The Yearlings contrast a depth of emotion with a comfortably detached approach that suits the duo (Robyn Chalklen and Chris Parkinson).
Offering up a gentle brand of alt country, folk and blues inspired fare, they have built a reputation around their two part vocal delivery. And it was clear from this performance what it is that audiences have come to enjoy. At times their duel vocals seemed to gently glide on separate wings, both pointed in the same direction, while at other times tangling around one another. An established partnership, both Chalklen and Parkinson have long ago found their groove together, and this is the kind of developed chemistry, along with Parkinson’s guitar work, that acts as a keystone for everything else that happens on stage.
Musically, together with drummer BJ Barker, they were a tight band, building gentle climaxes and sparse, simmering moments. And they did this again and again.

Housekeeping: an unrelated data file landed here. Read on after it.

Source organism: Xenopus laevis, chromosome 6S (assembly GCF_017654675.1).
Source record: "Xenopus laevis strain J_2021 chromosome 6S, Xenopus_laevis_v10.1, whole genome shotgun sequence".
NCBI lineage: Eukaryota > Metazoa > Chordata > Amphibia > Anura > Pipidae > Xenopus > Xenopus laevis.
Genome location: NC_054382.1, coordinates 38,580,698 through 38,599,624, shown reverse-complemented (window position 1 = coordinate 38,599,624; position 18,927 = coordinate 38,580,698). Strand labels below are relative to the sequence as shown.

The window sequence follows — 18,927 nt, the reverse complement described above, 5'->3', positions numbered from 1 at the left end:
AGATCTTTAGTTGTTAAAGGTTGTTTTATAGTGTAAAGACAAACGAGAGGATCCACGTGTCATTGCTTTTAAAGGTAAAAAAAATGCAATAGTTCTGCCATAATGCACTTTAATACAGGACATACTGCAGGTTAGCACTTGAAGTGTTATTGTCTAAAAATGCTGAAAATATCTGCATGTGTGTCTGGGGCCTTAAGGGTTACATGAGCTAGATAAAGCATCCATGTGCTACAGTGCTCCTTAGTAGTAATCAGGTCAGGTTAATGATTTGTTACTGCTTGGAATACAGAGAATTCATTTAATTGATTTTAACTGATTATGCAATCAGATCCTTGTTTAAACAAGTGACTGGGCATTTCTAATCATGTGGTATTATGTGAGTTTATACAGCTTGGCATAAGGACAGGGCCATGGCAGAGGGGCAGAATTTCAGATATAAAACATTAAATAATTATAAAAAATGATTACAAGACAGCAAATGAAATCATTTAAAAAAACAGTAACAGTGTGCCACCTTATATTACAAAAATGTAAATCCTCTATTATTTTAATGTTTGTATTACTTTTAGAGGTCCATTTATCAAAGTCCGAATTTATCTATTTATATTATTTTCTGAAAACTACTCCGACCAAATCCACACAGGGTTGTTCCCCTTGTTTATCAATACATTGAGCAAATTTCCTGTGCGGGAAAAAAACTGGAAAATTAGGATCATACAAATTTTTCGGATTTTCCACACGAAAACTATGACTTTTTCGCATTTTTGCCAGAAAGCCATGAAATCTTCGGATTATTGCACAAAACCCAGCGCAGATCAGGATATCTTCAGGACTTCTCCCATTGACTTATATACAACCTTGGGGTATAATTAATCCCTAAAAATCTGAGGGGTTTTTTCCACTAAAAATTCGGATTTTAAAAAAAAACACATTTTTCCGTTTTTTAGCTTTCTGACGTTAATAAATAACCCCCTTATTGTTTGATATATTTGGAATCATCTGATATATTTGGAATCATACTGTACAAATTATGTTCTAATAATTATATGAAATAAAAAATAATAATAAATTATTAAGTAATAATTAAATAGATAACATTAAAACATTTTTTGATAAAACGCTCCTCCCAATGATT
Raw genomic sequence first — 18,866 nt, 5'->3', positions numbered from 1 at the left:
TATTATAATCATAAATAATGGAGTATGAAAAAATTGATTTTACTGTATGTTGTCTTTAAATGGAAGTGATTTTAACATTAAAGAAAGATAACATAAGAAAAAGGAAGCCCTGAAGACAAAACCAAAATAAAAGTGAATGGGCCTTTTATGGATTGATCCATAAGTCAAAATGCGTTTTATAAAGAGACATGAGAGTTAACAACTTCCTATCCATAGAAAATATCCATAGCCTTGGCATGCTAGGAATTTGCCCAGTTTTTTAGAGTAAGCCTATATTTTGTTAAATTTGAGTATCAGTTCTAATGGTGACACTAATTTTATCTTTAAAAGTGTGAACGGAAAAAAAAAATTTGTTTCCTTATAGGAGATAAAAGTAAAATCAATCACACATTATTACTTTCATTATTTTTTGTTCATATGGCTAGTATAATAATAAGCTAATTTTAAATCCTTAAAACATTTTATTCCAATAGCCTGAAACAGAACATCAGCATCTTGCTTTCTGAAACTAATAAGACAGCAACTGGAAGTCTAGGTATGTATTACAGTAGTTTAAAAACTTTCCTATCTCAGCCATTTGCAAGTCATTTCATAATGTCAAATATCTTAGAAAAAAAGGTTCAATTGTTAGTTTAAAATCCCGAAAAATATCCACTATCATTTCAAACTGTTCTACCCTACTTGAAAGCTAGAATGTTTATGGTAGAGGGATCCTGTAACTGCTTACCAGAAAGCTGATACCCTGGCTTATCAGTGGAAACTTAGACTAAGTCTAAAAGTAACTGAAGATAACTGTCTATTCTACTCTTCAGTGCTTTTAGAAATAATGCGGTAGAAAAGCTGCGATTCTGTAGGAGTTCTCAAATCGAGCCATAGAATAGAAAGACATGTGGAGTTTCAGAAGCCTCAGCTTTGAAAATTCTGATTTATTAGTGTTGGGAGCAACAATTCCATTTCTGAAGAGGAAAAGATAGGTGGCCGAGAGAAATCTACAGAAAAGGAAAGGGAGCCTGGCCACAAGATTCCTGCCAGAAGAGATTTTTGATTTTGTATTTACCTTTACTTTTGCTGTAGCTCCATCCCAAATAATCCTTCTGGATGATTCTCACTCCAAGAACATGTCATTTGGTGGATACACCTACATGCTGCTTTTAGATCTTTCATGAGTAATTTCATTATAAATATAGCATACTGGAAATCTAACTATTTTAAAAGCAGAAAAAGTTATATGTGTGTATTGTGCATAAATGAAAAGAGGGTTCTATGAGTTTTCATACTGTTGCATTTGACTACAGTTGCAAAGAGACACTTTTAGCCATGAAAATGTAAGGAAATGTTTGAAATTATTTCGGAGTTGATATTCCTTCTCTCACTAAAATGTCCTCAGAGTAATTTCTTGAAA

Playing to what must have been a full house at the Smith’s Alternative venue, Parkinson switched between electric and acoustic instruments, while Chalklen evenly and elegantly played beside. Aside from the understated, textured vocal delivery, what struck me as the songs tumbled after one another was Parkinson’s agility with the guitar. He has a control over the instrument that allows him to entertain and impress with some at times deceptively simple, at others intricate passes across the fret board.
On a satisfying night, both artists showed how comfortable they are with their roles on stage, and with the music they were delivering, which rubbed off onto the audience – lulling everyone inside the room into a happy contentment.
Well into loving the good things in life, Arne is a seasoned journalist with a background in music and the arts.